Leaving grass clippings on the lawn is a good way to recycle them, but leaves are a different matter.
With just a few leaves on the lawn, shredding them when mowing the lawn and leaving them is no problem. But if there are a lot of leaves, shred them with the mower and then compost them or dig them into annual flower beds or vegetable gardens.
Tree leaves and turfgrass blades are different. Grass clippings are mostly water and with very little lignin, they can break down quickly. Tree leaves that fall to the ground are dried out and high in lignin, so they won't decompose as readily.
Large amounts of leaves left on the lawn all winter, shredded or whole, could smother some of the lawn and the turf might thin out, allowing some weeds to move in.
A good way to recyle your leaves in the fall is to take them to the nearest leaf drop.
The Denver Leafdrop is a leaf-collection and composting program for Denver residents. Designed to keep recyclable organic waste out of area landfills, it is sponsored annually by Denver Recycles, a program of Denver Public Works/Solid Waste Management in cooperation with A1 Organics of Golden who will compost the leaves collected from residents.
Residents can also help to close the loop on recycling their leaves by reclaiming them next spring in the form of rich compost to use in their yards and gardens. The compost will be made available at Denver Recycles annual Treecycle Mulch Giveaway next spring.
Leaves and other yard wastes account for more than 20 percent of what Denver households send to the landfill. The very best option for keeping leaves out of the landfill is to dig them into our yards and gardens, compost them, or mulch small amounts into our lawns. These practices help to enrich our soil, save money on fertilizer purchases and water bills, and help the City avoid the economic and environmental costs of landfilling leaves.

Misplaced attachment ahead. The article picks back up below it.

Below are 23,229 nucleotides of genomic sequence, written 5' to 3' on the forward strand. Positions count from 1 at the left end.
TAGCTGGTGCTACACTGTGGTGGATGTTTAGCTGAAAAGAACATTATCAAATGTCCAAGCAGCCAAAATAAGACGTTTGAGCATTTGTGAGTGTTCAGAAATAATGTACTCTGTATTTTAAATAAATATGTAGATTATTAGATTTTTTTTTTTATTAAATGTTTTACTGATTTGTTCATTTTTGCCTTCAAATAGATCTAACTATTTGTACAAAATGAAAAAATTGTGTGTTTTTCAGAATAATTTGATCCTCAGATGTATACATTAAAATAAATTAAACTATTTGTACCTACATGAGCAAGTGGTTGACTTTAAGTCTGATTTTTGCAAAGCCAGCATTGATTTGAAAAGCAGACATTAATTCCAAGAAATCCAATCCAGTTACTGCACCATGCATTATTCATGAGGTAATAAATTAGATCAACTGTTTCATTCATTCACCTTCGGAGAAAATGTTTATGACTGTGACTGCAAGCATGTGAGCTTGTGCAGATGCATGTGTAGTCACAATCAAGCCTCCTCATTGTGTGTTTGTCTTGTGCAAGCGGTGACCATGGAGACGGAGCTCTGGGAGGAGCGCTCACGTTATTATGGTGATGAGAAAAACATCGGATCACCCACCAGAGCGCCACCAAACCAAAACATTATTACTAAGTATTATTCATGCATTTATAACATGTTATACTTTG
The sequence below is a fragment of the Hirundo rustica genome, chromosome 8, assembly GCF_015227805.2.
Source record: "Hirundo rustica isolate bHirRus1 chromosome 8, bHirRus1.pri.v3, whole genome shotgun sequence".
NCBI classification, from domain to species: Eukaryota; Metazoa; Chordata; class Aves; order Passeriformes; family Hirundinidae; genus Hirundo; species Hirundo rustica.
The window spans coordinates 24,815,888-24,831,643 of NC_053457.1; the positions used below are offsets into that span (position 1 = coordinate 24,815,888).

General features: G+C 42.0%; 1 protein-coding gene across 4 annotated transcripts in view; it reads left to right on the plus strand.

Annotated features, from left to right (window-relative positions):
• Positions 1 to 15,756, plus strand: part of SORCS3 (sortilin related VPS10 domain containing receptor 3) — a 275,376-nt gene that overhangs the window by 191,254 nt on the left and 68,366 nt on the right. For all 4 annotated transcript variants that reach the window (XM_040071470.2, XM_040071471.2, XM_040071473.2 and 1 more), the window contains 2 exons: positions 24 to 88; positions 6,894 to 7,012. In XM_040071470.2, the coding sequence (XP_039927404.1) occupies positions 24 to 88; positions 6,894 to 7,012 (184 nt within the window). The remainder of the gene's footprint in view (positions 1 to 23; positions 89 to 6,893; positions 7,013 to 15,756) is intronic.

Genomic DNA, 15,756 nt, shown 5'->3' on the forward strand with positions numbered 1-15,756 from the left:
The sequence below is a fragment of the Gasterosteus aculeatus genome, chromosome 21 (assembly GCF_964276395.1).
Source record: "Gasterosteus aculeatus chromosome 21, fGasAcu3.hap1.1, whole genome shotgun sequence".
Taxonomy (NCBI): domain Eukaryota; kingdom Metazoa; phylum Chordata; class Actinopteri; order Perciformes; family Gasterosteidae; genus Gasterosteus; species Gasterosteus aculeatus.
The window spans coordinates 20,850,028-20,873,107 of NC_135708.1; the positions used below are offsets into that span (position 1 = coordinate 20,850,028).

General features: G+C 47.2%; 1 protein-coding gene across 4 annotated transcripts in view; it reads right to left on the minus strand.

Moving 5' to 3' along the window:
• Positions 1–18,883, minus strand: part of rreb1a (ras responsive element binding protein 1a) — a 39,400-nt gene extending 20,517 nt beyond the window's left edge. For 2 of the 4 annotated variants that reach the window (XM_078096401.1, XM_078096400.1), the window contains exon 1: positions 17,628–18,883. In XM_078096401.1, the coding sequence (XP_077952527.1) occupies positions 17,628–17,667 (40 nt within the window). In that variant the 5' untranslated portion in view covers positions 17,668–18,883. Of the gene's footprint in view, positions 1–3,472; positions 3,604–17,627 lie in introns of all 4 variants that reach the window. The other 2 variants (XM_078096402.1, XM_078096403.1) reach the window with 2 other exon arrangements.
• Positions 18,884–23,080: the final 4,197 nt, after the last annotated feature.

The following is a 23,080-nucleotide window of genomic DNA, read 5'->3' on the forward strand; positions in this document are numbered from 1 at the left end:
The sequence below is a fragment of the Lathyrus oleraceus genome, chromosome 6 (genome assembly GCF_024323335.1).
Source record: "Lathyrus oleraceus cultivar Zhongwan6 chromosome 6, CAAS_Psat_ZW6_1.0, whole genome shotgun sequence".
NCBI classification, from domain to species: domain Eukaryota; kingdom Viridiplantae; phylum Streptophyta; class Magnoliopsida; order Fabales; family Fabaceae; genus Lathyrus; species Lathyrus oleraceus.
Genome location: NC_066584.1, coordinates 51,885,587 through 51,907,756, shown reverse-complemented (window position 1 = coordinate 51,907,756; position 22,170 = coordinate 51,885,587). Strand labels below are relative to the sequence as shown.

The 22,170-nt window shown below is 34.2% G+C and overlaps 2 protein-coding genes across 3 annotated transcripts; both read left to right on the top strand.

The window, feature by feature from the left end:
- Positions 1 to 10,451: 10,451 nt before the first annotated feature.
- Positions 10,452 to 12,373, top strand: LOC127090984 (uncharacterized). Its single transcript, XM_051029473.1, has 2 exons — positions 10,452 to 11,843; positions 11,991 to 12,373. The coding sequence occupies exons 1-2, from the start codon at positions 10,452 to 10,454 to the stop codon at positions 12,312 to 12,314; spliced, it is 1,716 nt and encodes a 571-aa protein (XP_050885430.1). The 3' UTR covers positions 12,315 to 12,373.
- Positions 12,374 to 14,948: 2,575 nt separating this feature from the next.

For those who cant reuse all of their leaves at home, the Denver Leafdrop drop-off program gives residents a chance to recycle their leaves and do something great for the environment.
First, residents should try and use their leaves in home yards or gardens. And if they are unable to use all their leaves, they can drop them off at one of the locations selected by Denver Recycles.
Denver residents that can't reuse all their leaves at home can bring them to one of the convenient drop-off locations listed below. Then residents can help to close the recycling loop next spring by reclaiming their leaves in the form of rich compost at the Denver Recycles Annual Treecycle Mulch Giveaway and LEAFDROP Compost Sale. Visit www.DenverGov.org/DenverRecycles or call 720-865-6810 after April 1, 2008 for details.
Be among the first 20 people to bring your leaves to LeafDrop, and receive a coupon for one FREE bag of compost at our LeafDrop Compost Sale in the spring! (Applies to each Sunday LeafDrop location and date.)
Treat your Halloween jack-o-lanterns to a second chance and compost them with Denver LeafDrop!
2007 Drop-Off Sites: (2008 Sites will be posted in October of next year)
Weekend Drop-offs: Sunday, October 28th; Sunday, November 4th; Sunday, November 11th; from 10 a.m. to 4 p.m.:
On Sunday, November 5th only we will be also accepting left over Halloween pumpkins for recycling.
Weekday Drop-offs (closed weekends and
holidays): October 8th through December 3rd,
7 a.m. to 2:30 p.m.
Open weekdays only. Weekday LEAFDROPS must be in tied or secured bags.
Please note that only the weekday sites
listed above are open October 8 through December 3 except Veterans' Day and Thanksgiving
Photo: Judy Sedbrook.
© CSU/Denver County Extension Master Gardener 2010
888 E. Iliff Avenue, Denver, CO 80210
Date last revised: 01/05/2010